1 Assignments and Quizzes and material for projects etc
Each educational establishment has its own interpretation of terms such as assignment, project etc.
Garnishes - a brief history of thyme
More than fifty garnishes are covered in the series and some are still current. The most recent article carries links and the page ends with a Dictionary and History of Cooking, Food, and Beverage Terms. The articles are written for non-specialised readership.
2 National cuisines in the context of gastrotourism
The series is designed to point you towards your self-realisation of these learning criteria:
Evaluate the concept of national cuisine
Identify and evaluate the national cuisine of a cross-section of countries and their main regions - a minimum of five
Evaluate potential gastrotourism development using one national cuisine and its regional variations
How do different nations collect a shared view of what goes on the plate? Students following a cuisine project might help answer the question. The French wonder what the fuss is about. Will they consider the promo aspects? here
3 Current Trends within the hospitality industry vis a vis gastrotourism
Each educational establishment has its own interpretation of terms such as hospitality, tourism etc. There are varying interpretations of "hospitality industry" and "tourism industry". One interpretation is that the latter is part of the former. Discuss.
Identify the trends.
Evaluate hospitality food and drink outlets in terms of incorporating the trends.
" ....gastronomy is the pursuit of the best reflective possible eating and drinking in a mood and it implies “a paramount work towards how communities can evolve socially and economically, keeping an econutritional commitment to environmental sustainability and community’s members optimal health”. "
Does social class make any difference to the use of either batter or breadrumbs? here
Assess individual companies vis a vis interest in personal health
Tackle the topic in an overall context. Find examples of companies which are clear about a health policy for customers and staff. Evaluate your sources.
Look for Mission Statements such as this: To ensure that each guest receives prompt, professional, friendly and courteous service. To maintain a clean, comfortable and well maintained premises for our guests and staff. To provide at a fair price - nutritional, well-prepared meals - using only quality ingredients. To ensure that all guests and staff are treated with the respect and dignity they deserve. To thank each guest for the opportunity to serve them. By maintaining these objectives we shall be assured of a fair profit that will allow us to contribute to the community we serve. more mission statements
Look for hidden Mission Statements such as this: Over the past years Whitbread have worked closely with the Food Standards Agency (FSA) and now through the government's reorganisation with the DoH (Department of Health). We will remain active members of the Governments Food Network Forum where together with our competitors in our sector we will explore how to make a difference on health issues. In March 2011, Whitbread signed up to the Government's Voluntary Public Health Responsibility deal and are reviewing pledges to reduce the salt, total and saturated fat and to ensure our products are free from transfats, review responsible drinking where applicable and to allow guests to make informed choices through nutrition information. more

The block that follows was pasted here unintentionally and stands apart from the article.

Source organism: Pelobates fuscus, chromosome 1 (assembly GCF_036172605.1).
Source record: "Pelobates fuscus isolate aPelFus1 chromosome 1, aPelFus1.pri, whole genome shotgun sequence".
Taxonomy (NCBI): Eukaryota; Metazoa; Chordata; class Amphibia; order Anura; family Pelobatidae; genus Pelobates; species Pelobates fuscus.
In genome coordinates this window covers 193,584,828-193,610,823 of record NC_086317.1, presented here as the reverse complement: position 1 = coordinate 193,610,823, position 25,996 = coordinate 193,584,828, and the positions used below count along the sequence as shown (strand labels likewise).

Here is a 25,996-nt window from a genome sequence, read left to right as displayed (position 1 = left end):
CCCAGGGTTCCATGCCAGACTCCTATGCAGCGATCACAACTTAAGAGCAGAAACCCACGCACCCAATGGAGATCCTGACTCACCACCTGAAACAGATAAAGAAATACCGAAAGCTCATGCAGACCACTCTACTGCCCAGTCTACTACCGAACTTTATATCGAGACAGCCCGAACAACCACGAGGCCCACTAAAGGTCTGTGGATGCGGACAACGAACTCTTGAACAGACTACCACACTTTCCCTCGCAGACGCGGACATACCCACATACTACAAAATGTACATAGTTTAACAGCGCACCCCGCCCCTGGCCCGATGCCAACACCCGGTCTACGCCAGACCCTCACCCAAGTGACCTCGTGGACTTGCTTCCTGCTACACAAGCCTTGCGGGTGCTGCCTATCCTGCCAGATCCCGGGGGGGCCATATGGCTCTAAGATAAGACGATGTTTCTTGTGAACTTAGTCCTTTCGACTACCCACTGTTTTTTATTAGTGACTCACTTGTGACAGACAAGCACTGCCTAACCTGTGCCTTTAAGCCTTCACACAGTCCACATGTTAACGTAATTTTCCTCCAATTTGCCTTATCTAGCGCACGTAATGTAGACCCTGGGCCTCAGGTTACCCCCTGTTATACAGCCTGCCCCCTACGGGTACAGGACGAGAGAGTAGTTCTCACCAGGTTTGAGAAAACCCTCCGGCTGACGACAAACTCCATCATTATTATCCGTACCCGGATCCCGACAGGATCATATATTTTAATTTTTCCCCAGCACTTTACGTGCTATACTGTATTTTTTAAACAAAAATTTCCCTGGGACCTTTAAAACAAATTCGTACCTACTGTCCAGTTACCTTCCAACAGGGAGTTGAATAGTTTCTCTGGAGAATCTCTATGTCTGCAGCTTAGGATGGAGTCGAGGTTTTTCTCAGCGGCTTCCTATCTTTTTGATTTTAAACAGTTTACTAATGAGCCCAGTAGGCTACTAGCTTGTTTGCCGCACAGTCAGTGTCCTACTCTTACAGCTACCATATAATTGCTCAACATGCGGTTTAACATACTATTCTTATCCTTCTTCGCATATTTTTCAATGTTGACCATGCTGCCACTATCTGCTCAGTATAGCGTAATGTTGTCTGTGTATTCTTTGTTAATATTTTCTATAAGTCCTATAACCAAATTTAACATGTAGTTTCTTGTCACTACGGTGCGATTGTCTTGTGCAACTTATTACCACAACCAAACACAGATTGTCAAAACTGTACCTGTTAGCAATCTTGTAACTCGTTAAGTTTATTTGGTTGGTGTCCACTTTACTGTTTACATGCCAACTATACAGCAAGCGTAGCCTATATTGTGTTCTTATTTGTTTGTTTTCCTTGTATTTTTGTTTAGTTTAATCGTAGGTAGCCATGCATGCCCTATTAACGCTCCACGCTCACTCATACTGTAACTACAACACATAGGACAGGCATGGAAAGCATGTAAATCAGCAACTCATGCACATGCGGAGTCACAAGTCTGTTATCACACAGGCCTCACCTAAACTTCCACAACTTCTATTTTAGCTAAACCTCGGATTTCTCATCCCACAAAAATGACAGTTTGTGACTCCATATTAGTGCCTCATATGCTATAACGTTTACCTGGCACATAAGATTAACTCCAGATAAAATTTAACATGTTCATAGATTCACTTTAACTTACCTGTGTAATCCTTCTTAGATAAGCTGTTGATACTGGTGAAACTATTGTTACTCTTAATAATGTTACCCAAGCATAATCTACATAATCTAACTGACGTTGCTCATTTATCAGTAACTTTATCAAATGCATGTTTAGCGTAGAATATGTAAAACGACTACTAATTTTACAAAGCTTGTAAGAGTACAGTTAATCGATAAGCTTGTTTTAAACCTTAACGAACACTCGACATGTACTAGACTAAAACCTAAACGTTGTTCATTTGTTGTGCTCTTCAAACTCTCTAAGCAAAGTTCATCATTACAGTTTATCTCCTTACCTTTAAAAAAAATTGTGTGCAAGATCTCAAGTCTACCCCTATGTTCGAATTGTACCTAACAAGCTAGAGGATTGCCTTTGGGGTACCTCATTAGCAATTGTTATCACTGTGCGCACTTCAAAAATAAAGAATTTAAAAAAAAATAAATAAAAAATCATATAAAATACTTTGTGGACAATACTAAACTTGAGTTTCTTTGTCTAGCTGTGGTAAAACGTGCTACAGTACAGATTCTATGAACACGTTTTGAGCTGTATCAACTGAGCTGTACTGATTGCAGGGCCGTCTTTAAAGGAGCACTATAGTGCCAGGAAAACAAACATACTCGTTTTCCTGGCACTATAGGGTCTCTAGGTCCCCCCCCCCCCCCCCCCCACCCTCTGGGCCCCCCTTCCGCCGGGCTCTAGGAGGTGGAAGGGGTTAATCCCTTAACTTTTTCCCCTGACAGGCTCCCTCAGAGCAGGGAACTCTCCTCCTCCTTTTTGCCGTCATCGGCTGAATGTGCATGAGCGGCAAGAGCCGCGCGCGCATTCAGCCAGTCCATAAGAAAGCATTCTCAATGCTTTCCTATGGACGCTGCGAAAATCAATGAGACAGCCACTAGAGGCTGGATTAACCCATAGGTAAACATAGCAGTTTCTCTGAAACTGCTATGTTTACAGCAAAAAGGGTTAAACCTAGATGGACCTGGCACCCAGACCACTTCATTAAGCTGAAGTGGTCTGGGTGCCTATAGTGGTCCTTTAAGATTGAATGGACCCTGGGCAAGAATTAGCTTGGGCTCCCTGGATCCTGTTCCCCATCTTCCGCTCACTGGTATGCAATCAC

Look for Awards such as this:
What Is The Gold Plate Award For Excellence In Health?
The Gold Plate Award for Excellence in Health is a joint initiative of the Catering Institute of Australia (WA Division) and the Department of Health Western Australia.
The award recognises restaurants which provide safe food and offer healthy menu choices in a safe environment.
The main criteria are:
Safe food handling and hygiene practices
Healthy choices on the menu
Smoke-free dining areas (inside and out)
A choice of non-alcoholic and low-alcoholic drinks more
Just as individuals need to watch the portion sizes of foods they eat, providers including restaurant owners need to watch the portion sizes coming out of the kitchen. Every item on your menu should have a controlled portion size in order to keep food cost in check.
Are mandatory calorie counts on openly available menus good public policy?
Many national, regional, and city governments in developed countries around the world have been experimenting with requiring restaurants and food chains to list on their menus the calories of the foods they offer. These efforts have been designed to respond to major obesity, health, and dietary problems in countries around the world. In the United States, for example, the Los Angeles Times reported in August of 2009: "The journal Health Affairs published a study showing that the medical costs of obesity have nearly doubled since 1998, to $147 billion last year, about half of which was financed through Medicare and Medicaid.
Obesity accounts for 9.1% of national healthcare spending, according to the study, up from 6.5% a decade ago. The costs are rising because Americans are getting fatter. more
Establish whether there is a fire before raising the alarm.
Just about every day in the media and from friends, you will hear some nutritional advice. Many people just believe everything they hear or read, but in my experience you should be critical of all the information, and ask more questions and research the topic if you really want to get to the truth. Often the information is somewhat correct, but maybe taken out of context, or twisted to sell a certain product or support a certain point of view. more
Low-fat or no-fat diets are good for you.
A low-fat diet can help weight loss, but don't cut out fat altogether.
Leading dietician Lyndel Costain says: 'People tend to think they need a low-fat diet to lose weight, but you should still have a third of your calories coming from fat.'